Clearly, over the past few decades, great strides have been made in the management and control of illegal fishing on the world stage. This is supported by significant decreases in illegal and unreported fishing in most regions across the globe, with most notable decreases in the Northwest Atlantic and Northeast Pacific regions. Unfortunately, however, they have not been entirely effective as some regions have experienced increases in illegal fishing, such as the Northwest Pacific and Antarctic regions.

Australian Law

Australia has sovereign rights over the conservation, use and management of fisheries within the Australian EEZ – also known as the Australian Fishing Zone (AFZ). The AFZ comprises 23 Commonwealth fisheries.

Australia has bilateral agreements with neighbouring countries relating to access and use of resources within the AFZ and contiguous waters. These include:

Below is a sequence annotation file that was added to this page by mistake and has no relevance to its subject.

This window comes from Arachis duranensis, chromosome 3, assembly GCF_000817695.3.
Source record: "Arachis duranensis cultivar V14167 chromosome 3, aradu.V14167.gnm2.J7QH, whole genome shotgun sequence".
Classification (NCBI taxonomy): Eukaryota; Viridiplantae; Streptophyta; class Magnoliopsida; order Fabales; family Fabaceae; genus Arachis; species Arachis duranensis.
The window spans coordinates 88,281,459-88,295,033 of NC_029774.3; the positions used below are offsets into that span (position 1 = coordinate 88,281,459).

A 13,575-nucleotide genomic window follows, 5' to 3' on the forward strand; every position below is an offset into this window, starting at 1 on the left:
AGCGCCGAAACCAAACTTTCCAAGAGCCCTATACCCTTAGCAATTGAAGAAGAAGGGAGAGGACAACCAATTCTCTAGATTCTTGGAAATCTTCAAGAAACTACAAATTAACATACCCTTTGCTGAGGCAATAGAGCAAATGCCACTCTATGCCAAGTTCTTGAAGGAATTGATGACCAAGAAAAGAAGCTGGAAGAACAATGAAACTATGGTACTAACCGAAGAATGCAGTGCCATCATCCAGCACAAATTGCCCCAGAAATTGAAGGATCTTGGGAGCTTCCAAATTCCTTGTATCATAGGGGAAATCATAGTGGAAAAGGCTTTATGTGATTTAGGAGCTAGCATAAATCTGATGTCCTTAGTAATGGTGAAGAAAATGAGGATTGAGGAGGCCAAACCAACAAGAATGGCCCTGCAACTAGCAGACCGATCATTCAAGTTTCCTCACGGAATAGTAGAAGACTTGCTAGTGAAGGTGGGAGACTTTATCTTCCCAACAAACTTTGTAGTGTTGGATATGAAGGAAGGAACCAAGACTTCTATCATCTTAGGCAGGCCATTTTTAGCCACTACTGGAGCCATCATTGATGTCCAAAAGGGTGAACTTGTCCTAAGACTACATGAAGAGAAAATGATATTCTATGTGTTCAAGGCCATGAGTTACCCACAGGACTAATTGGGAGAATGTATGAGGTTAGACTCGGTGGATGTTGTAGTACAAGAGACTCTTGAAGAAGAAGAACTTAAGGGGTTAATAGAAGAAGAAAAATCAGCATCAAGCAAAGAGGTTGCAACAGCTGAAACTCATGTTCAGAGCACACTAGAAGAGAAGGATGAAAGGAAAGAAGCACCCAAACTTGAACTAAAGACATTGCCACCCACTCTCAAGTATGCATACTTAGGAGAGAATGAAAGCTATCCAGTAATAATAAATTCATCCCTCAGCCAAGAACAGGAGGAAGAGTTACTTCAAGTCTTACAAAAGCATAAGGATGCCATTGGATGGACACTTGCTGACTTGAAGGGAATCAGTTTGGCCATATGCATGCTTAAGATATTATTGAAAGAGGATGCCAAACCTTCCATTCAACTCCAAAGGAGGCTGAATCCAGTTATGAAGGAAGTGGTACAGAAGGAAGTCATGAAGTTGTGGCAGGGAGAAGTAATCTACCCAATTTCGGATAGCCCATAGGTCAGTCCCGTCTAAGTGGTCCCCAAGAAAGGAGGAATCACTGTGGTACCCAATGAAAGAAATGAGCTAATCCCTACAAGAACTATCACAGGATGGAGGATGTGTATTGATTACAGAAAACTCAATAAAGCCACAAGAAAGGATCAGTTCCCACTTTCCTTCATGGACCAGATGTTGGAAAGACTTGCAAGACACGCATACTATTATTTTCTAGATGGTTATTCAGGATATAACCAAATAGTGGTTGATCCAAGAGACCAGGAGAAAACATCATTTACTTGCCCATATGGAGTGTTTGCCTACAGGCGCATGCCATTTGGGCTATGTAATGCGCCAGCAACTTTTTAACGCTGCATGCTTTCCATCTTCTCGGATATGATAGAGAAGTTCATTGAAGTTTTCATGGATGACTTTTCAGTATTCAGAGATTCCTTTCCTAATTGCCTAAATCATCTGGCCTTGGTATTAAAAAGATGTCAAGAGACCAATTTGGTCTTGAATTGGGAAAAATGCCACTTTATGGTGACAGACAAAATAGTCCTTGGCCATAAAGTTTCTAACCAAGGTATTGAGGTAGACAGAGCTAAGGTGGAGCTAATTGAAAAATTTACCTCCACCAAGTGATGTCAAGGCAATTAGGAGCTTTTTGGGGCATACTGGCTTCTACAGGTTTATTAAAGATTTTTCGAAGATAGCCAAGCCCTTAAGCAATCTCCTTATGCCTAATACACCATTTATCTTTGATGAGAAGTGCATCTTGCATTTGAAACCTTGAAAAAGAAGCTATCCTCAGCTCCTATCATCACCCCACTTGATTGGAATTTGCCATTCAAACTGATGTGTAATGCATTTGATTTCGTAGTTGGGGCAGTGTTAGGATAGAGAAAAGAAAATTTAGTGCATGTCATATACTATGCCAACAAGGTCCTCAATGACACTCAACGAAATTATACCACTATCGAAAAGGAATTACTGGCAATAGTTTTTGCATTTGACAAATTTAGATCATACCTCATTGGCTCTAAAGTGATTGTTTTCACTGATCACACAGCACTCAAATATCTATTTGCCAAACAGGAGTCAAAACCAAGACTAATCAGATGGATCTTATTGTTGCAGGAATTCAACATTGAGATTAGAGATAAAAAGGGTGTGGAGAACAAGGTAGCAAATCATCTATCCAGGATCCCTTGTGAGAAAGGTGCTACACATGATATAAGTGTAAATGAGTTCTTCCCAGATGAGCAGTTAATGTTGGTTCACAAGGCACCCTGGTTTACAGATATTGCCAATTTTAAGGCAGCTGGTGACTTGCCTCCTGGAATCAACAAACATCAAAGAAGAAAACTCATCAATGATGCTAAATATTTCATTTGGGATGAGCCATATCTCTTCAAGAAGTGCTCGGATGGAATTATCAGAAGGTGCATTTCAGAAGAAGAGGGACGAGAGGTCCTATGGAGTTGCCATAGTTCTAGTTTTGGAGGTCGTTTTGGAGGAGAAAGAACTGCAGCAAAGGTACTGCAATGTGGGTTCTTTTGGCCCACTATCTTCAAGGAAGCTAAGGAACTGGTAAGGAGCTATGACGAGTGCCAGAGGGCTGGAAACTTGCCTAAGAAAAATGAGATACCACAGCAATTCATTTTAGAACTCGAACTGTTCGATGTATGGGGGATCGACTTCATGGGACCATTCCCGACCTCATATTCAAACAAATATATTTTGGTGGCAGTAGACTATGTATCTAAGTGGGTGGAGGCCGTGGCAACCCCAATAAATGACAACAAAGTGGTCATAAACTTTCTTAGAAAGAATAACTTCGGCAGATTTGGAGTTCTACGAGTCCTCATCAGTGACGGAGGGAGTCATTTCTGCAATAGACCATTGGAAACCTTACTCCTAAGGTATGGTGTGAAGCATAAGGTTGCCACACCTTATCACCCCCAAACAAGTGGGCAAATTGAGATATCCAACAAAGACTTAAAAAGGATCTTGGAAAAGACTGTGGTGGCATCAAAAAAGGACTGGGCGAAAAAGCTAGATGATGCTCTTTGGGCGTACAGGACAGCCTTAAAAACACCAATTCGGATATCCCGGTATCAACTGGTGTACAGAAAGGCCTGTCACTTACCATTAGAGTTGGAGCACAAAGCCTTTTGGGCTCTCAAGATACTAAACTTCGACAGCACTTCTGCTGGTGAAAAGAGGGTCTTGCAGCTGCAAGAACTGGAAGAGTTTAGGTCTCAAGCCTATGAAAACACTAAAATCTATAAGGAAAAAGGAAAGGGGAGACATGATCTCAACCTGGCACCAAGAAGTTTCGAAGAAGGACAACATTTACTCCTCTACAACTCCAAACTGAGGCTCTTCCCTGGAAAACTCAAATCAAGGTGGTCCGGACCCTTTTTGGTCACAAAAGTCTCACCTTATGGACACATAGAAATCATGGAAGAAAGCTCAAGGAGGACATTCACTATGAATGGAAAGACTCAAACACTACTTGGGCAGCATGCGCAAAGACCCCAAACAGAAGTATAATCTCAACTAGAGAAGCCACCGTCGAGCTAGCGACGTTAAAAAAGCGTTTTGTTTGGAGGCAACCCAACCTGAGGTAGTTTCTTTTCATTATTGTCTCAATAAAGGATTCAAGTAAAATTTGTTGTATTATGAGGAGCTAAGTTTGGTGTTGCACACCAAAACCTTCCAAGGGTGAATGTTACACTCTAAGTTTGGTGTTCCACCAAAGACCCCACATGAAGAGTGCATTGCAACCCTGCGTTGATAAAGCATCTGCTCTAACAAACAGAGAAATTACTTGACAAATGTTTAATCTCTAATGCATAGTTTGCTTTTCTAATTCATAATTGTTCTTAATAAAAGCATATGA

• Indonesia - The 1974 memorandum of understanding (MOU) regarding the Operations of Indonesian Traditional Fishermen in Areas of the Australian Fishing Zone and Continental Shelf designates an area of Australia’s AFZ for Indonesian fishers to continue their traditional practice of fishing for certain species.

  • Papua New Guinea - The Torres Strait Treaty determines sovereignty and boundaries for taking certain spaces and sets out cooperative action for the management and conservation of fisheries.

  • New Zealand - The South Tasman Rise Arrangement is used as a management and conservation tool for responsible fishing of orange roughy. It includes parts of the AFZ and high seas near Tasmania.